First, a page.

Bill Cosby is invoking his right to remain silent, so to speak, on the flood of allegations against him.
Cosby was the subject of an Ivy Style post during year one for his role — and wardrobe — on the TV show “I Spy.”
As seen in the photo above, taken during a performance at Carnegie Hall, Cosby wore the Ivy League Look when it was smart, current and respectable, and like many others stopped wearing it when the look went out of fashion.
With new shows in development cut by two different networks, it looks like Cosby himself is peremanently out of fashion.
This weekend the Washington Post came out with a detailed timeline of Cosby’s alleged assaults. — CC
There’s a new biography on preppiest president George HW Bush, written by none other than his son, the other George Bush. Father and son are pictured above.
The Washington Post has an excerpt and review here.
OK, so 41 was wearing sack suits and striped watchbands when Reagan’s look was what Paul Fussell calls “LA County chutzpah,” but was he a good president? — CC & CS
In the opening scene of Mike Nichols’ 1967 film “The Graduate,” an airplane captain intones the chilling words “We are now beginning our descent into Los Angeles.”
Nichols has died at the age of 83. “The Graduate,” one of my favorite films, is truly directed — that is, crafted by a man with a vision. Rewatch it regularly. I do. — CC
A few days ago we introduced you to the blog “Wearing The Ivy League Look Since 1958” and its author, “Billax.” This morning Billax left a thoughtful comment on the post, along with what sounds like a mission statement. It’s worth quoting nearly in full to stretch out what Billax calls his 15 minutes of fame, since, as he points out, there aren’t many around anymore who have a natural-shouldered view of late 20th-century America.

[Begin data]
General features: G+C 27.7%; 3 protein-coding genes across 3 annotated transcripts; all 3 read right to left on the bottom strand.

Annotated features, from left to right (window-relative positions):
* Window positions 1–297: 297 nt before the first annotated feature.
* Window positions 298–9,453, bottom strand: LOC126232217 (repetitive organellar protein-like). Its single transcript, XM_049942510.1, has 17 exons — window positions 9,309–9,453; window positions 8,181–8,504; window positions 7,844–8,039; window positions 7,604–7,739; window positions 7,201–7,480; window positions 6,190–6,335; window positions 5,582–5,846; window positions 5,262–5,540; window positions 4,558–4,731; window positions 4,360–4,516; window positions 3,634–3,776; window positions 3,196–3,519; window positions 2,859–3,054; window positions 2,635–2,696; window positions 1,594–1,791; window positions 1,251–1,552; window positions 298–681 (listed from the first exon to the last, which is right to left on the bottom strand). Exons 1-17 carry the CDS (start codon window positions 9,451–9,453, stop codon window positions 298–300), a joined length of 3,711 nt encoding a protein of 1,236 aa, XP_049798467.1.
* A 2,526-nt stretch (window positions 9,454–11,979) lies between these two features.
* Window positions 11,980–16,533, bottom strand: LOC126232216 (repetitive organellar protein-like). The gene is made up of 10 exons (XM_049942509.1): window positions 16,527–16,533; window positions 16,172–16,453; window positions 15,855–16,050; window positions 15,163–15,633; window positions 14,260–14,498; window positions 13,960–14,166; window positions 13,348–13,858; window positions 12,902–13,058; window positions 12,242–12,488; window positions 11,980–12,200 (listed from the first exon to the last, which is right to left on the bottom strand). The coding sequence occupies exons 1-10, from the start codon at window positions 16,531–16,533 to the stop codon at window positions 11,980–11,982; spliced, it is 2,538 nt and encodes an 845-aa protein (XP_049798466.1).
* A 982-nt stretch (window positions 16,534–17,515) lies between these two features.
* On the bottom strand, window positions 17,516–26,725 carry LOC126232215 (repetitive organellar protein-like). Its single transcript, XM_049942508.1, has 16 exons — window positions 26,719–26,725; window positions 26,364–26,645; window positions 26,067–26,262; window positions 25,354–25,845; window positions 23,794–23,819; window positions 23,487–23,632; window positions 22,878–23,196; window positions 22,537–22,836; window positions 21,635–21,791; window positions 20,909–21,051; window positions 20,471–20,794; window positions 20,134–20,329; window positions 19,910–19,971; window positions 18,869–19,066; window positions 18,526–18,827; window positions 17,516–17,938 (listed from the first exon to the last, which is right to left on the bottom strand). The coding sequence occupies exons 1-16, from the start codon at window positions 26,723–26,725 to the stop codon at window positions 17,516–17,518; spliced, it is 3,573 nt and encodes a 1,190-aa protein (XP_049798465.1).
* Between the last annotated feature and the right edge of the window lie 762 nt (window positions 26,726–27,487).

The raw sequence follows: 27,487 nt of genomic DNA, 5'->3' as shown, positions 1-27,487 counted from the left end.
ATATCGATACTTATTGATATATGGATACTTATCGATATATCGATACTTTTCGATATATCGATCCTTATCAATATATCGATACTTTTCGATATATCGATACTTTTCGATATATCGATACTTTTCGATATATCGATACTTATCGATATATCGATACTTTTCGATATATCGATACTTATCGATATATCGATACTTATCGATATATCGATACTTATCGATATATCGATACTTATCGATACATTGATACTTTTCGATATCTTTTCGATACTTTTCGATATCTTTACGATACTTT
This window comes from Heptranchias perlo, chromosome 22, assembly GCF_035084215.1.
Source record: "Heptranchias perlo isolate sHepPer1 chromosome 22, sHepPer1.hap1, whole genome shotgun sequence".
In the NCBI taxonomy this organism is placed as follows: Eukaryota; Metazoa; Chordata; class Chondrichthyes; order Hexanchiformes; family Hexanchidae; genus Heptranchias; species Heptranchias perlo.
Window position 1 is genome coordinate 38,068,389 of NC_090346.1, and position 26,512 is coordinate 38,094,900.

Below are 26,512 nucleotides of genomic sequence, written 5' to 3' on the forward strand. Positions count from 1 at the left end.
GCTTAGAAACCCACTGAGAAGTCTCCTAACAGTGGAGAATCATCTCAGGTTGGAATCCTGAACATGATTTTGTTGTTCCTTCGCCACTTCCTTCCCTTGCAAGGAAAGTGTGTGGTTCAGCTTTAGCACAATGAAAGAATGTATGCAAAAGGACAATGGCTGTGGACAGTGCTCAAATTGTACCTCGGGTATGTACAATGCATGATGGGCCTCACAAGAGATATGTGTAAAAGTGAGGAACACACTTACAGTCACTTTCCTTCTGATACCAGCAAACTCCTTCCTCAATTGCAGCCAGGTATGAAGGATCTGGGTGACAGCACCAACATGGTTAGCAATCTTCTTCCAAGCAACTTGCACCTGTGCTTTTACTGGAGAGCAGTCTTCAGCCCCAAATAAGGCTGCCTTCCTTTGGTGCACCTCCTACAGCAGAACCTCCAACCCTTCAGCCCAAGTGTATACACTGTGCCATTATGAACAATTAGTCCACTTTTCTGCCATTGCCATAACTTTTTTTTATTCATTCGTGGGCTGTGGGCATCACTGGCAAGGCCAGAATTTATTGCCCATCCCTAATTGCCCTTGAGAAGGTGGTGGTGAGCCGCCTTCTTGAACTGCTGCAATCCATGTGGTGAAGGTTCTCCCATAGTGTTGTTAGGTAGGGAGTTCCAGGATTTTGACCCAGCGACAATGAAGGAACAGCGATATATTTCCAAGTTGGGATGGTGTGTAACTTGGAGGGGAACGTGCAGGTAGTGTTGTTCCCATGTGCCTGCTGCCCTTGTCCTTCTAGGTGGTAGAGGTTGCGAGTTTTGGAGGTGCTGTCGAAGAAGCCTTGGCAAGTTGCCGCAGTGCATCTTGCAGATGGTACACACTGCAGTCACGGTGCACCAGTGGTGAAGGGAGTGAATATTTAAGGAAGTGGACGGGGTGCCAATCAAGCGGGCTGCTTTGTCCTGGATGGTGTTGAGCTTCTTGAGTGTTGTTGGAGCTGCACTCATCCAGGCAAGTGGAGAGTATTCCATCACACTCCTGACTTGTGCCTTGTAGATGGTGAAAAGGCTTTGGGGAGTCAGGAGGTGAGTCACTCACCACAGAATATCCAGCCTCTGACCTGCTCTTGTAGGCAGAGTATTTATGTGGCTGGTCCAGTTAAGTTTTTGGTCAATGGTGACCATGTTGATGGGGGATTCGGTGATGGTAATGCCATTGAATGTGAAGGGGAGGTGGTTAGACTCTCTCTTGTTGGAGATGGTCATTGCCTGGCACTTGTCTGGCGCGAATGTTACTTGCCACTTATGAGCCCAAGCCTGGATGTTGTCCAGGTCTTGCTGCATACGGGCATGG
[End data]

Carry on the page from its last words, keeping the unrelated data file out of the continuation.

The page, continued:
If you can live with irregular posts, the stories I want to tell are of the late fifties through 1964. Those years – oh, man – those years were the VERY best. Not merely for clothes, but for the expectations faculty had for their students. For the fervent belief that the faculty was preparing the 10 percent who went to college to manage the world. Such statistical certainty never turns out to be quite right, but it is often largely right. When, in late 1963 and in 1964, the world irrevocably changed for United States college students changed, apparel changed, manners changed, expectations changed, certainly and planning evanesced. For a while, planning died and all order went away. And what went away with it was manners and apparel. That story is really the tale I want to tell.
So as my visitor count does back to insignificant, I can go back to telling the significant story of what happened to all of us after President Kennedy was assassinated, Vietnam divided us, and birth control pills made us think we could be completely irresponsible.
It’s the only story I know first hand, and not too many of us are around to tell it any more.
We look forward to your posts, Billax, however irregular, though we promise not to burden you with expectations. Take it from me and take your time crafting them, if only to catch the typos and faulty math. — CC
Yesterday comment-leaver “Billax” took the time to kindly correct one of my many typos. I wish you guys did that more often.
Billax has been a regular on the blogs and forums for some time, and while many amateur blogs are dimming the lights, Billax actually recently started one up with the name Wearing The Ivy League Look Since 1958.
Whippersnappers suffering from sartorial writer’s block, who can’t get beyond the opening sentence of blue oxford and khakis, should take note of Billax’s varied and eloquent outfits.
And of course he’s a stickler for traditional details. Note the collar roll in the photo above. True there’s also neck roll, but you’ll look that way too when you’ve been wearing the look for 56 years. — CC
The Heckscher Museum Of Art on Long Island is currently running an exhibit on the brilliantly whimsical work of Richard Gachot.
Gachot attended Yale in the 1950s, and, as you can see in the video above, never lost his taste for buttondown oxfords.
With so many artists eager to desecrate icons while sporting the physicial appearance usually associated with the homeless, it’s refreshing to see the 81-year-old looking dignfied and celebrating Americana in a quirky, and not pretentiously ironic, way. — CHRISTIAN CHENSVOLD